Excerpt About Fulcrum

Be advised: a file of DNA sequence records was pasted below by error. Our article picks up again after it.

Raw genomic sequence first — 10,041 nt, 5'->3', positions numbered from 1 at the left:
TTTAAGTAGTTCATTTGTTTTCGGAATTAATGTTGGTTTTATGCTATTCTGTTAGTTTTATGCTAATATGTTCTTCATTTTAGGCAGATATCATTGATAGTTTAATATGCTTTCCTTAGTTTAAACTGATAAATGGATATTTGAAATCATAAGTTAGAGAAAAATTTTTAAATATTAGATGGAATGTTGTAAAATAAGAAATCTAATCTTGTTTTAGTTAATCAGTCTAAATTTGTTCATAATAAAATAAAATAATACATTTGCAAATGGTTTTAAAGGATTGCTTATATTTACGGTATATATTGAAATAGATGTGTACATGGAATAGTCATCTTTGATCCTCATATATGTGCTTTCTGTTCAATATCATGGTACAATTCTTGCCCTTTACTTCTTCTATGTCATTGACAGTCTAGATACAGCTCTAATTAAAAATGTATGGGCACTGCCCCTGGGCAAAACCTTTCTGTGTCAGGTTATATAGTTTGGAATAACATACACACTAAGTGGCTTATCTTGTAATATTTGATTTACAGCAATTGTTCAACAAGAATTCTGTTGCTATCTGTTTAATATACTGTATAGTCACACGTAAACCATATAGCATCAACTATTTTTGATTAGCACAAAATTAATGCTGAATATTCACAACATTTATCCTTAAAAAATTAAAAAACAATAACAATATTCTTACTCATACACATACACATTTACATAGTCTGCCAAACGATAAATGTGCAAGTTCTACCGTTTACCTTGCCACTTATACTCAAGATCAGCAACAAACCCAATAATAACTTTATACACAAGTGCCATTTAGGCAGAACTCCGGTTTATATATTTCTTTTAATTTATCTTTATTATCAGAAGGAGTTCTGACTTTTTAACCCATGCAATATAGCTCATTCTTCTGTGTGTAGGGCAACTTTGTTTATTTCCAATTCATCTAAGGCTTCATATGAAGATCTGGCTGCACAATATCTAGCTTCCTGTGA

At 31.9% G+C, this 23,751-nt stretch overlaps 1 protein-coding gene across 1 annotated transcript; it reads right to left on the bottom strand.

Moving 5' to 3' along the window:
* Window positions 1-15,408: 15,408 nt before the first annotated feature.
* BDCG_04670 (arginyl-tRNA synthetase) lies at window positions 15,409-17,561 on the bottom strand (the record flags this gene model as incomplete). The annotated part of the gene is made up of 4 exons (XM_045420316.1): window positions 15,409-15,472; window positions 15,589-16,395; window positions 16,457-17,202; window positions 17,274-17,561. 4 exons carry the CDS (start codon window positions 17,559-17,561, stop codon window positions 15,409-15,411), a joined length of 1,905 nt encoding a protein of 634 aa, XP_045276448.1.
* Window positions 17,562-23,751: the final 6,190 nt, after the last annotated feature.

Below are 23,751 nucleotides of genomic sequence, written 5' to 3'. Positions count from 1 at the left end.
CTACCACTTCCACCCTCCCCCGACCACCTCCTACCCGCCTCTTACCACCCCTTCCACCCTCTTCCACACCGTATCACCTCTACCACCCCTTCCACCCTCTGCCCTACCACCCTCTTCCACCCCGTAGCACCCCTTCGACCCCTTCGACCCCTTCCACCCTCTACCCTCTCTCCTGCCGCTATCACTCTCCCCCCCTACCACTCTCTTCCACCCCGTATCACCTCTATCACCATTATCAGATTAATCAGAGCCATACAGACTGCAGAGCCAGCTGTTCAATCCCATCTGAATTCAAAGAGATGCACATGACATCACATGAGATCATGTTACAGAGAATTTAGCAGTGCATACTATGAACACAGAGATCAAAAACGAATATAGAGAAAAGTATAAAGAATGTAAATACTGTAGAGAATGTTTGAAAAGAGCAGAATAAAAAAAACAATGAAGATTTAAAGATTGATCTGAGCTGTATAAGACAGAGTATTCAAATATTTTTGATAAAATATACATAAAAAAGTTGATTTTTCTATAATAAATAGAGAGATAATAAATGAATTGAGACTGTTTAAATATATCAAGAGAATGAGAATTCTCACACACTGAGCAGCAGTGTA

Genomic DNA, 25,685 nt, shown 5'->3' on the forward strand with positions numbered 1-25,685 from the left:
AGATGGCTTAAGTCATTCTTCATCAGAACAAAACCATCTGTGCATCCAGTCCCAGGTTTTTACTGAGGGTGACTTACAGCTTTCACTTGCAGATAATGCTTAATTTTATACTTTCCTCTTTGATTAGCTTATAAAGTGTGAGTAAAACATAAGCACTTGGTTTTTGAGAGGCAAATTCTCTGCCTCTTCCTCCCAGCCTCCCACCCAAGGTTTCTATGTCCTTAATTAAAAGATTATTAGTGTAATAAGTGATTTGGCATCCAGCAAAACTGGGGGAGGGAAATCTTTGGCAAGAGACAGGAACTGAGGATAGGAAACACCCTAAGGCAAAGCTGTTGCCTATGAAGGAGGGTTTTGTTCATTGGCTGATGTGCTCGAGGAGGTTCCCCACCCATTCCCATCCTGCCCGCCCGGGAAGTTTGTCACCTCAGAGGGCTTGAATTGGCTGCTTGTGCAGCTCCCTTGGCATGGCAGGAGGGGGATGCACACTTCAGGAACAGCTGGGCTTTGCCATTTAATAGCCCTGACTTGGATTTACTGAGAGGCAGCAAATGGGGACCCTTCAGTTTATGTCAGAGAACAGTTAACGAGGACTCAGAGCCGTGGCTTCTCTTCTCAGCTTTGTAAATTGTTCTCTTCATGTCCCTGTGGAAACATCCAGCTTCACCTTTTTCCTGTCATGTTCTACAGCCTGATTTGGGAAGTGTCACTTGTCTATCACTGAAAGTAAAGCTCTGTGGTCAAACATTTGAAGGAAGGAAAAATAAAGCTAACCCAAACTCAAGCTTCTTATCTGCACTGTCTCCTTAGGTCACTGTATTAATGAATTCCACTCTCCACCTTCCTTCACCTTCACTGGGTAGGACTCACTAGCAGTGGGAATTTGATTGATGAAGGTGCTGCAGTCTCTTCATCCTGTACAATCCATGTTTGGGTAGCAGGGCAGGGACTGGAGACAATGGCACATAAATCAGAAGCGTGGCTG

The dynamic of realization—the dance of practice and awakening—is a dialectic that combines the dual and the nondual views in an inextricable and indescribable way. We inquire as an individual who is exerting, who is endeavoring and is fully engaged, fully interested, fully committed, and fully devoted. And yet, being fully engaged and devoted means that it is true nature expressing itself in those ways, and its purity is expressed as the practice of an individual consciousness. This is how grace is inseparable from practice, from our own activity—or, at least, what we consider to be our own individual actions, orientations, and attitudes. How else is true nature going to express itself as Total Being? How is it going to reveal itself, illuminate itself, liberate itself, and wake itself up, except through the individual? The individual is both its organ of perception and its organ of action, the lens through which it perceives and the instrument through which it operates. The dialectic between individual practice and realization—the fulcrum of the path—reveals the mystery of two that are one and one that expresses itself as two. Practice and realization are not separate, yet they are distinct. Neither practice nor realization subsumes or displaces the other, and yet they are inextricably one. They are distinct and yet one; we cannot rightly consider them two separate things nor the same thing. It’s true that we can see their relationship as dual—as two things that are related in various ways—or we can see their relationship as nondual, as the same indivisible unity. But the fourth turning reveals that the relationship of practice and realization is far more mysterious than either of these possibilities suggests.